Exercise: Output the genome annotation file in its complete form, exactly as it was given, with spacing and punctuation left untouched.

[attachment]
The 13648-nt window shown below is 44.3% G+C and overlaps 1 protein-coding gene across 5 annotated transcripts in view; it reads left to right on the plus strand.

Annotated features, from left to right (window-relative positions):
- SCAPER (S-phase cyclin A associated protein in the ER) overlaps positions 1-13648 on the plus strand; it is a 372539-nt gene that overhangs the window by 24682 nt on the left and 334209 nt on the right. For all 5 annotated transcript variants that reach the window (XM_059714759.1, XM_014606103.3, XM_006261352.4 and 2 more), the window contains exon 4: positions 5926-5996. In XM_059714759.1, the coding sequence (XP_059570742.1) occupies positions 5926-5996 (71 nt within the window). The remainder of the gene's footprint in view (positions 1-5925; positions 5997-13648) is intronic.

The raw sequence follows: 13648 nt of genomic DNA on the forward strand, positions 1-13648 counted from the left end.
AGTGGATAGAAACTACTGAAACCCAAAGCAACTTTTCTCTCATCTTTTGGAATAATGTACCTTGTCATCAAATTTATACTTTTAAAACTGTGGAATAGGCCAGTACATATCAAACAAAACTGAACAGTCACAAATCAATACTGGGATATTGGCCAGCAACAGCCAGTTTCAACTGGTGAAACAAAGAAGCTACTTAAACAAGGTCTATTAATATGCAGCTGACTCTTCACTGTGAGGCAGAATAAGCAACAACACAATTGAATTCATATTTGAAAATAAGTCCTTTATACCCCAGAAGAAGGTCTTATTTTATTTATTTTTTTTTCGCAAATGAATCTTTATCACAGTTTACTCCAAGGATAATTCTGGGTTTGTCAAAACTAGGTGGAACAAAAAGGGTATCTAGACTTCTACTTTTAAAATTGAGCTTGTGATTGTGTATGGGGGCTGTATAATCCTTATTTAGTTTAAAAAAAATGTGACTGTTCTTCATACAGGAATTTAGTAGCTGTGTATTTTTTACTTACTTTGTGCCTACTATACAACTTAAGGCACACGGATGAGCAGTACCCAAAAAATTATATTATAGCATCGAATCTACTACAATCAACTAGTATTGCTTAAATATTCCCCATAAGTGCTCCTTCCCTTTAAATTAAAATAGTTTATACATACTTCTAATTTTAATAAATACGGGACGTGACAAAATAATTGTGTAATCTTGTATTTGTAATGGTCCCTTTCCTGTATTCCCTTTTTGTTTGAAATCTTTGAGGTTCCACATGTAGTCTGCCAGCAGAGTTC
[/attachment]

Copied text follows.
The 13648-nt window shown below is 44.3% G+C and overlaps 1 protein-coding gene across 5 annotated transcripts in view; it reads left to right on the plus strand.

Annotated features, from left to right (window-relative positions):
- SCAPER (S-phase cyclin A associated protein in the ER) overlaps positions 1-13648 on the plus strand; it is a 372539-nt gene that overhangs the window by 24682 nt on the left and 334209 nt on the right. For all 5 annotated transcript variants that reach the window (XM_059714759.1, XM_014606103.3, XM_006261352.4 and 2 more), the window contains exon 4: positions 5926-5996. In XM_059714759.1, the coding sequence (XP_059570742.1) occupies positions 5926-5996 (71 nt within the window). The remainder of the gene's footprint in view (positions 1-5925; positions 5997-13648) is intronic.

The raw sequence follows: 13648 nt of genomic DNA on the forward strand, positions 1-13648 counted from the left end.
AGTGGATAGAAACTACTGAAACCCAAAGCAACTTTTCTCTCATCTTTTGGAATAATGTACCTTGTCATCAAATTTATACTTTTAAAACTGTGGAATAGGCCAGTACATATCAAACAAAACTGAACAGTCACAAATCAATACTGGGATATTGGCCAGCAACAGCCAGTTTCAACTGGTGAAACAAAGAAGCTACTTAAACAAGGTCTATTAATATGCAGCTGACTCTTCACTGTGAGGCAGAATAAGCAACAACACAATTGAATTCATATTTGAAAATAAGTCCTTTATACCCCAGAAGAAGGTCTTATTTTATTTATTTTTTTTTCGCAAATGAATCTTTATCACAGTTTACTCCAAGGATAATTCTGGGTTTGTCAAAACTAGGTGGAACAAAAAGGGTATCTAGACTTCTACTTTTAAAATTGAGCTTGTGATTGTGTATGGGGGCTGTATAATCCTTATTTAGTTTAAAAAAAATGTGACTGTTCTTCATACAGGAATTTAGTAGCTGTGTATTTTTTACTTACTTTGTGCCTACTATACAACTTAAGGCACACGGATGAGCAGTACCCAAAAAATTATATTATAGCATCGAATCTACTACAATCAACTAGTATTGCTTAAATATTCCCCATAAGTGCTCCTTCCCTTTAAATTAAAATAGTTTATACATACTTCTAATTTTAATAAATACGGGACGTGACAAAATAATTGTGTAATCTTGTATTTGTAATGGTCCCTTTCCTGTATTCCCTTTTTGTTTGAAATCTTTGAGGTTCCACATGTAGTCTGCCAGCAGAGTTC